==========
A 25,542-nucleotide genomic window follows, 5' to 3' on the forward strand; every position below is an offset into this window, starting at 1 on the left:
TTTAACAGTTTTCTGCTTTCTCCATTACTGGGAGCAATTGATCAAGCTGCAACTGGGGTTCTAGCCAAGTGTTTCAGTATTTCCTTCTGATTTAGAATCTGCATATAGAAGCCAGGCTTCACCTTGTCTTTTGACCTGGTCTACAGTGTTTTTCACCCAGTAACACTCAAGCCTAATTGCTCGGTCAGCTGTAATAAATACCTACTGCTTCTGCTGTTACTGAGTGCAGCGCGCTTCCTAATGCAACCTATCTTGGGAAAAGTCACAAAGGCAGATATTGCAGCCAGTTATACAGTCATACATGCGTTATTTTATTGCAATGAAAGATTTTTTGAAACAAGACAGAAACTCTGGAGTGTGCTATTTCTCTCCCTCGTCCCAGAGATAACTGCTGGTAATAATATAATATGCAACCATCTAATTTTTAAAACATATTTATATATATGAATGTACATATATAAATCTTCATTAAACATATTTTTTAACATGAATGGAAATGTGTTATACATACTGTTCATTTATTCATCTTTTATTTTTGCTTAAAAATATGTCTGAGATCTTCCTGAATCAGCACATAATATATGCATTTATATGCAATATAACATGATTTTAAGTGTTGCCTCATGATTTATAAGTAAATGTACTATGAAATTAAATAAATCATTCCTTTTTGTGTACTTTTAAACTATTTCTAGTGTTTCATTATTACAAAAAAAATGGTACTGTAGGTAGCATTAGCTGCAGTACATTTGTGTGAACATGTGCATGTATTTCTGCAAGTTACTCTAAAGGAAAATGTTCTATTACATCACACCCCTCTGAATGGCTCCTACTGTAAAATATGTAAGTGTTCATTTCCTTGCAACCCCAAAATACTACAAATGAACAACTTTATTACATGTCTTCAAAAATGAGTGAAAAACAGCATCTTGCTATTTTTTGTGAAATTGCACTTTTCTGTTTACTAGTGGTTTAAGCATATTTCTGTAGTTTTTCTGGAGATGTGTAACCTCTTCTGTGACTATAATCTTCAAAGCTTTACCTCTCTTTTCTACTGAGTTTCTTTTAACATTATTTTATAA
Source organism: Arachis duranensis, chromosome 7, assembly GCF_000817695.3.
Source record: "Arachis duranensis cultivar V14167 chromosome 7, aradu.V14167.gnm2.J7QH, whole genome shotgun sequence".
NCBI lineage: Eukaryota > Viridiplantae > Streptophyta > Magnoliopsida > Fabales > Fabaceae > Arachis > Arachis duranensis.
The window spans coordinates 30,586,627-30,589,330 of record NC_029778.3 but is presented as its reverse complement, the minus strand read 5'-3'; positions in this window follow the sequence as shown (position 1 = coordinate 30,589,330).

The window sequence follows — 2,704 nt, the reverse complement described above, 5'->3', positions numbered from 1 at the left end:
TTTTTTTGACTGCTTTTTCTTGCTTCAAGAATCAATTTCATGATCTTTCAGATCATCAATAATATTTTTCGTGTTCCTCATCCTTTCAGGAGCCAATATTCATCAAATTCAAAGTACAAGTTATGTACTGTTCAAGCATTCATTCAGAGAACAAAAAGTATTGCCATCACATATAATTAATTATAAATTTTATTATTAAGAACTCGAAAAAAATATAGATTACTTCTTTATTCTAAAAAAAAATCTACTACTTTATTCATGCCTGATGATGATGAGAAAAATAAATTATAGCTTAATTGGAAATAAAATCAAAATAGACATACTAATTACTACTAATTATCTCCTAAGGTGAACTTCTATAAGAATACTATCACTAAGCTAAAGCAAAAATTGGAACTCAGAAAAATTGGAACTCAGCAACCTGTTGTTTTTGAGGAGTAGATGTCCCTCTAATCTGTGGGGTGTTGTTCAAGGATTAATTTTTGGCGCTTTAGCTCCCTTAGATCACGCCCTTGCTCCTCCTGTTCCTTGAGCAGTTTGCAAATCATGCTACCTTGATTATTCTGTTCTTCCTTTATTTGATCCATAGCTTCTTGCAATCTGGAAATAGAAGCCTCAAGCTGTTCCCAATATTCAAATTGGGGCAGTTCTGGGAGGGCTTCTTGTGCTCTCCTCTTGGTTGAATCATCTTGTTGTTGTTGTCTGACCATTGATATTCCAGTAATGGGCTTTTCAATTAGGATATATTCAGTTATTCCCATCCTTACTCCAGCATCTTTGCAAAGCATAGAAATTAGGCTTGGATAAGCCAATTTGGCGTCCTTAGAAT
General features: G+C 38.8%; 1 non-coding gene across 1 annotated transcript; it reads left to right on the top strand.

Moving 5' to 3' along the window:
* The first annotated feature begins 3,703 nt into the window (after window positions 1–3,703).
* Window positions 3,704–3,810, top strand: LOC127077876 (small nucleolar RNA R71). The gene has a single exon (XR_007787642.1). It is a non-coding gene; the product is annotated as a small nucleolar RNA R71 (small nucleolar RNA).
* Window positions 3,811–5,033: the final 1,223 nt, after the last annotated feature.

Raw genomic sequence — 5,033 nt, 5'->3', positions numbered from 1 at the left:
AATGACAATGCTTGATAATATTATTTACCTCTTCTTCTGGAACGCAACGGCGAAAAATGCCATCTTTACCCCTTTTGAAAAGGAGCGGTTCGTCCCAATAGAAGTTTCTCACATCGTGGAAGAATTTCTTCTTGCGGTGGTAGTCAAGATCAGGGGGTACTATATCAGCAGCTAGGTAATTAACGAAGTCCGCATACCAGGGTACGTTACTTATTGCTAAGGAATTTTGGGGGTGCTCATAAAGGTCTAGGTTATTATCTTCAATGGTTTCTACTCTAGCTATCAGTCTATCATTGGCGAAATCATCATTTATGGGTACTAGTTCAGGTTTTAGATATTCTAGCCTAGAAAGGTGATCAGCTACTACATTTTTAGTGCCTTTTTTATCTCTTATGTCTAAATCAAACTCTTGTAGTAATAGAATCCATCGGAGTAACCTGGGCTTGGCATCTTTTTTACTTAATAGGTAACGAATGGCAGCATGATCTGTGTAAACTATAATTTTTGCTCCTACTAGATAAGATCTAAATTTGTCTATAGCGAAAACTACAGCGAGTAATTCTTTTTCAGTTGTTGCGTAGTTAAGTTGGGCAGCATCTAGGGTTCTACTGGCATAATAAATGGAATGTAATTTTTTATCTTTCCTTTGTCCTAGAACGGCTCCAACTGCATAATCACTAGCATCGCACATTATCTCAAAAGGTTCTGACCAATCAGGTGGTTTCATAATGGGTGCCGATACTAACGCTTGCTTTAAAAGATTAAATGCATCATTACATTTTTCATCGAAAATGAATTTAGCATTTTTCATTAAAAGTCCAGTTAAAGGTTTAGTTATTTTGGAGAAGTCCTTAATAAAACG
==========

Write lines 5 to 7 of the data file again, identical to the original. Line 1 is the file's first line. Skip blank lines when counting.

NCBI lineage: Eukaryota > Viridiplantae > Streptophyta > Magnoliopsida > Fabales > Fabaceae > Arachis > Arachis duranensis.
The window spans coordinates 30,586,627-30,589,330 of record NC_029778.3 but is presented as its reverse complement, the minus strand read 5'-3'; positions in this window follow the sequence as shown (position 1 = coordinate 30,589,330).

The window sequence follows — 2,704 nt, the reverse complement described above, 5'->3', positions numbered from 1 at the left end: